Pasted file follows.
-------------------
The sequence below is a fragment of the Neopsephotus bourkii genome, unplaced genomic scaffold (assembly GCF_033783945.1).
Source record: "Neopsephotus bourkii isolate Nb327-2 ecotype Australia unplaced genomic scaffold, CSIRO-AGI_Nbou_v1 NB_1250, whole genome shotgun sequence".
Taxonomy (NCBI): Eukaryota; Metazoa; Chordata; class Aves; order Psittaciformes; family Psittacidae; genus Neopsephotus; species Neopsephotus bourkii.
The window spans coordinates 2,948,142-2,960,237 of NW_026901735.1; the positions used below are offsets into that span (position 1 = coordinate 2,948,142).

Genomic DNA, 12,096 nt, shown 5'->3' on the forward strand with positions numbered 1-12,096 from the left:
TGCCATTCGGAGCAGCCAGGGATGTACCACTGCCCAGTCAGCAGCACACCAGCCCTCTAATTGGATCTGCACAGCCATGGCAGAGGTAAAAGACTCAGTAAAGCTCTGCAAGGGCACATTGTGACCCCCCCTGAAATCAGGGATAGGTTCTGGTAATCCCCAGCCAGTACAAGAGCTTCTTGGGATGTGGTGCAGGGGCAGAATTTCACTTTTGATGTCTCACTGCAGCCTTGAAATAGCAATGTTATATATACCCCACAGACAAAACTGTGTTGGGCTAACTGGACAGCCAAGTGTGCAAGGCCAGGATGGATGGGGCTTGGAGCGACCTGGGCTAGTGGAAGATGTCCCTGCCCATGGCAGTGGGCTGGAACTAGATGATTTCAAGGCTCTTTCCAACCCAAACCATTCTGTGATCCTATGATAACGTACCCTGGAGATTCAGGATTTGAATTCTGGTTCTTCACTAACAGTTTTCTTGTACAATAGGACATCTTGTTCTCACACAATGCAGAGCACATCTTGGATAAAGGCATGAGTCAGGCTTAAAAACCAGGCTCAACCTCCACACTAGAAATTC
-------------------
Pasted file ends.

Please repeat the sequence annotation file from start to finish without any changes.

The sequence below is a fragment of the Neopsephotus bourkii genome, unplaced genomic scaffold (assembly GCF_033783945.1).
Source record: "Neopsephotus bourkii isolate Nb327-2 ecotype Australia unplaced genomic scaffold, CSIRO-AGI_Nbou_v1 NB_1250, whole genome shotgun sequence".
Taxonomy (NCBI): Eukaryota; Metazoa; Chordata; class Aves; order Psittaciformes; family Psittacidae; genus Neopsephotus; species Neopsephotus bourkii.
The window spans coordinates 2,948,142-2,960,237 of NW_026901735.1; the positions used below are offsets into that span (position 1 = coordinate 2,948,142).

Genomic DNA, 12,096 nt, shown 5'->3' on the forward strand with positions numbered 1-12,096 from the left:
TGCCATTCGGAGCAGCCAGGGATGTACCACTGCCCAGTCAGCAGCACACCAGCCCTCTAATTGGATCTGCACAGCCATGGCAGAGGTAAAAGACTCAGTAAAGCTCTGCAAGGGCACATTGTGACCCCCCCTGAAATCAGGGATAGGTTCTGGTAATCCCCAGCCAGTACAAGAGCTTCTTGGGATGTGGTGCAGGGGCAGAATTTCACTTTTGATGTCTCACTGCAGCCTTGAAATAGCAATGTTATATATACCCCACAGACAAAACTGTGTTGGGCTAACTGGACAGCCAAGTGTGCAAGGCCAGGATGGATGGGGCTTGGAGCGACCTGGGCTAGTGGAAGATGTCCCTGCCCATGGCAGTGGGCTGGAACTAGATGATTTCAAGGCTCTTTCCAACCCAAACCATTCTGTGATCCTATGATAACGTACCCTGGAGATTCAGGATTTGAATTCTGGTTCTTCACTAACAGTTTTCTTGTACAATAGGACATCTTGTTCTCACACAATGCAGAGCACATCTTGGATAAAGGCATGAGTCAGGCTTAAAAACCAGGCTCAACCTCCACACTAGAAATTC